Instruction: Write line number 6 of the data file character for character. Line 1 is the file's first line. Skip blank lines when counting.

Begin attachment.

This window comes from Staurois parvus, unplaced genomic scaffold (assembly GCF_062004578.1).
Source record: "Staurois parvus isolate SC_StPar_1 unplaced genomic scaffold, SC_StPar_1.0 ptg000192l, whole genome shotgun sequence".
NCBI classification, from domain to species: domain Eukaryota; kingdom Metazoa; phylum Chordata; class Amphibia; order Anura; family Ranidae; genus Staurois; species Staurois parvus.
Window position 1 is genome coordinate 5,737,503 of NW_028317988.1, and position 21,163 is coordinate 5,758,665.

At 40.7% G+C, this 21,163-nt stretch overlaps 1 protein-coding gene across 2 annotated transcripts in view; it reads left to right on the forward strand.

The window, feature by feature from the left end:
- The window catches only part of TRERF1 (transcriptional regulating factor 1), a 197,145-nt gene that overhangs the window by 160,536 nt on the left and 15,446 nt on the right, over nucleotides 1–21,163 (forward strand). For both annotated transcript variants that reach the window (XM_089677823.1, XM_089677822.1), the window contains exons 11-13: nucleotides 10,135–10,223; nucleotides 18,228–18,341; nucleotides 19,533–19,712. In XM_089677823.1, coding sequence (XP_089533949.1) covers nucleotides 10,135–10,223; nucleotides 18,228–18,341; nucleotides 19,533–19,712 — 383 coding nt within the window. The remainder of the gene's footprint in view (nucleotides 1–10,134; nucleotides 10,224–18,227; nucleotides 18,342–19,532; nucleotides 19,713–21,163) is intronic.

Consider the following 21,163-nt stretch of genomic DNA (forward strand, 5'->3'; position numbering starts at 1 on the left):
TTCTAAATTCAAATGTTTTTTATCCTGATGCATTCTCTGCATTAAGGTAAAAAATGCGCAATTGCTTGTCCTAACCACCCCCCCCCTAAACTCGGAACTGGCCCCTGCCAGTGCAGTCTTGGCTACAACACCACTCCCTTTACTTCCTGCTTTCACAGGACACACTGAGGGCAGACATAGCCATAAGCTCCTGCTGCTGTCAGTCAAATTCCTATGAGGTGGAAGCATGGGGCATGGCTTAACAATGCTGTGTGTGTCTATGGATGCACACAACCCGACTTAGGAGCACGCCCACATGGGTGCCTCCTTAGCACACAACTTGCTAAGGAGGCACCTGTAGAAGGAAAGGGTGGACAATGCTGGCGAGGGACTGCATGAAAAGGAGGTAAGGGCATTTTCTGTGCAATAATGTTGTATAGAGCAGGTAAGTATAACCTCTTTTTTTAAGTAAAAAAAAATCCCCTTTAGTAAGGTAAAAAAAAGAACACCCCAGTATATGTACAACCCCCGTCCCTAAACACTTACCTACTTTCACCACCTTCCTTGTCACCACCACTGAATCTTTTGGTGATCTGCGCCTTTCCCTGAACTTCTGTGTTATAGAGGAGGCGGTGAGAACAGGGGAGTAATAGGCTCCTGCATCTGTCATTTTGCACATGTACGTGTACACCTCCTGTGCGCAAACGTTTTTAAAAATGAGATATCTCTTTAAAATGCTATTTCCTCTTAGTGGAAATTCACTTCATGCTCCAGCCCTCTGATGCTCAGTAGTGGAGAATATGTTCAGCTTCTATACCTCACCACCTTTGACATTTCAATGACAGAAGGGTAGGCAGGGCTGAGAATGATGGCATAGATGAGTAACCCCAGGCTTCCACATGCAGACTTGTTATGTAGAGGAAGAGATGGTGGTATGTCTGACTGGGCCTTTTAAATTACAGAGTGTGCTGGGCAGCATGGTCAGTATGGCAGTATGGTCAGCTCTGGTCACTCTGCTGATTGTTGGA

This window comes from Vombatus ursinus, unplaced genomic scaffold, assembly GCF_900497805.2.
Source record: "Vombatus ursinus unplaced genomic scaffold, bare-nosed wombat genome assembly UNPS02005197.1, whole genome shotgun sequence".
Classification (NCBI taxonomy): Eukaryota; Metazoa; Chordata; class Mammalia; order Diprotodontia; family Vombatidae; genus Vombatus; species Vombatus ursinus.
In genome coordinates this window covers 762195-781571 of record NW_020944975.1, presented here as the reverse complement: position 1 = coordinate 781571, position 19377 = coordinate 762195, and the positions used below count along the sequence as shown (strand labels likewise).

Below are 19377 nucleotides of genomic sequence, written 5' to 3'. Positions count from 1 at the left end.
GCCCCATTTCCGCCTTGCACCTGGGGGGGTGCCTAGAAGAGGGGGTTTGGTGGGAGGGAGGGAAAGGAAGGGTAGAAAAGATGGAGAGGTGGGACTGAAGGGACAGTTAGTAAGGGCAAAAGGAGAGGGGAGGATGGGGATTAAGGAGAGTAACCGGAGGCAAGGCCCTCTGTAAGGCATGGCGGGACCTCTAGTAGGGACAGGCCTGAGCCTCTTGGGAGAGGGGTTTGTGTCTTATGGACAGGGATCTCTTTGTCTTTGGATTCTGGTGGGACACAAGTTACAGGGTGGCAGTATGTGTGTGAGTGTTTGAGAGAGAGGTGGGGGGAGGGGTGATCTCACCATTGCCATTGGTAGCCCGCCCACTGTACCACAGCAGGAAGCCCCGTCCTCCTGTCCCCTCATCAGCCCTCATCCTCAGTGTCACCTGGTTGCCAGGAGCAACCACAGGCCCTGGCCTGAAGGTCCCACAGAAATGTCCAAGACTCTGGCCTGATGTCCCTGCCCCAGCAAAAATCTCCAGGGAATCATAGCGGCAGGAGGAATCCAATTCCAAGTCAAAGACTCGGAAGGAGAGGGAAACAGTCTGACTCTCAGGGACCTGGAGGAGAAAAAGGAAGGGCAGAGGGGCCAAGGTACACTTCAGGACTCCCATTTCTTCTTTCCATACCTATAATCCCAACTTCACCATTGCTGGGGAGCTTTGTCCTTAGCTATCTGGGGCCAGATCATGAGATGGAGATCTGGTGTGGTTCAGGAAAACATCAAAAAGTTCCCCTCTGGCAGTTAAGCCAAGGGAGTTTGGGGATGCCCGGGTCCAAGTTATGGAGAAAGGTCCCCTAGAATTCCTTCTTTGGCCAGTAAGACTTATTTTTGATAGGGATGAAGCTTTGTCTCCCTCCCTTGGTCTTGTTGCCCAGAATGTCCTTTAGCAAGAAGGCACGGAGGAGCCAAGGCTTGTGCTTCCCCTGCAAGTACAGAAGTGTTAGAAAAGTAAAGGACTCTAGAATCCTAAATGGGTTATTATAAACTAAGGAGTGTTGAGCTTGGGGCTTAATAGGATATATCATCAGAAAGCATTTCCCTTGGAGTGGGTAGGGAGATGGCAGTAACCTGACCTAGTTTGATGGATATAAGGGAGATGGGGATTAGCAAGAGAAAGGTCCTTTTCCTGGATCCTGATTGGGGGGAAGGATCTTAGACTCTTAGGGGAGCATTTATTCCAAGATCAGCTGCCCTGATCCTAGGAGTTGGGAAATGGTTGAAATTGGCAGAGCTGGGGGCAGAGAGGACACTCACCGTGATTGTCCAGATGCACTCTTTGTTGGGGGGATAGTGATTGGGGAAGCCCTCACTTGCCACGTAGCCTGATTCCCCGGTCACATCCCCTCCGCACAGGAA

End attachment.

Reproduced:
The window, feature by feature from the left end: